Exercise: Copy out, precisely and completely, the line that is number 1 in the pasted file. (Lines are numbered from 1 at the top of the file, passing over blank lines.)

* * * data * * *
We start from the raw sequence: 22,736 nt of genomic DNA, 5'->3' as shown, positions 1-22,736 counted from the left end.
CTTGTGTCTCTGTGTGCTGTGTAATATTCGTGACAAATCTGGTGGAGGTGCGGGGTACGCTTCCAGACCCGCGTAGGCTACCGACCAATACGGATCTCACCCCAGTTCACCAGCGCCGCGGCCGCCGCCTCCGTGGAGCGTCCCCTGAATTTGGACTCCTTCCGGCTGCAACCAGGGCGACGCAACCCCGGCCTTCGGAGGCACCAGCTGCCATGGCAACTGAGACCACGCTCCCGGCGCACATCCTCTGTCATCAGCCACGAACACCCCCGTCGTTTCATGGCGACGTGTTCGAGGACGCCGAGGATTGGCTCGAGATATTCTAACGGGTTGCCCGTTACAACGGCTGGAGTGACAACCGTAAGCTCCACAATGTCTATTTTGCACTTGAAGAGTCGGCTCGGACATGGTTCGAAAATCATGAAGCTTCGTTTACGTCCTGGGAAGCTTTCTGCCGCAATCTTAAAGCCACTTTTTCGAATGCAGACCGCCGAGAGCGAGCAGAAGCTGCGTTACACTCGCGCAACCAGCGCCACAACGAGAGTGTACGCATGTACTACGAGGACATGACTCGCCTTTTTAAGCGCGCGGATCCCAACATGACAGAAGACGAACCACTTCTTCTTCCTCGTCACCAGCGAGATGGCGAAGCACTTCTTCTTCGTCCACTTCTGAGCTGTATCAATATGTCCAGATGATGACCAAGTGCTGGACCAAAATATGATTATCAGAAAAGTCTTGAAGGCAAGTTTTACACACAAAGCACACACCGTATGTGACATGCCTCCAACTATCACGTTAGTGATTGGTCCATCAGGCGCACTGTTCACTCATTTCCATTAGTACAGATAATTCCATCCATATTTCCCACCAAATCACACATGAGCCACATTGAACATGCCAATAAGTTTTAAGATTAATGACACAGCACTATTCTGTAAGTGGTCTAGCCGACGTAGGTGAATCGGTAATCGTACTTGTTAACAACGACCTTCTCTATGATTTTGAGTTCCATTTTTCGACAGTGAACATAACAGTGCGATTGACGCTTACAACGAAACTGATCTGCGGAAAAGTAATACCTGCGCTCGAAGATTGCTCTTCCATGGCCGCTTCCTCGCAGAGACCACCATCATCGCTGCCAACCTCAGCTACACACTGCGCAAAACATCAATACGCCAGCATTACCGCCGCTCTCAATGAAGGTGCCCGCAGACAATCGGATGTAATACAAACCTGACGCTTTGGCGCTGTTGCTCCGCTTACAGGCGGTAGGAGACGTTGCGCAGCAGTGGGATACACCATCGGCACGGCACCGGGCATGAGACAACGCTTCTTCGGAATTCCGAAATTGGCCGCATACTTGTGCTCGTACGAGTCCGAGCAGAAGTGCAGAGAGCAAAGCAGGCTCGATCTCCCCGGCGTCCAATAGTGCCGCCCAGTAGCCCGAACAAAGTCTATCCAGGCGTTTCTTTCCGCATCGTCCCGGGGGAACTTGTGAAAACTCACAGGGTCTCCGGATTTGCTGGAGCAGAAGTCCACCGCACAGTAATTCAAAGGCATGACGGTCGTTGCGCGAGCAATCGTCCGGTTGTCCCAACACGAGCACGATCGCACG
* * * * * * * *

We start from the raw sequence: 22,736 nt of genomic DNA, 5'->3' as shown, positions 1-22,736 counted from the left end.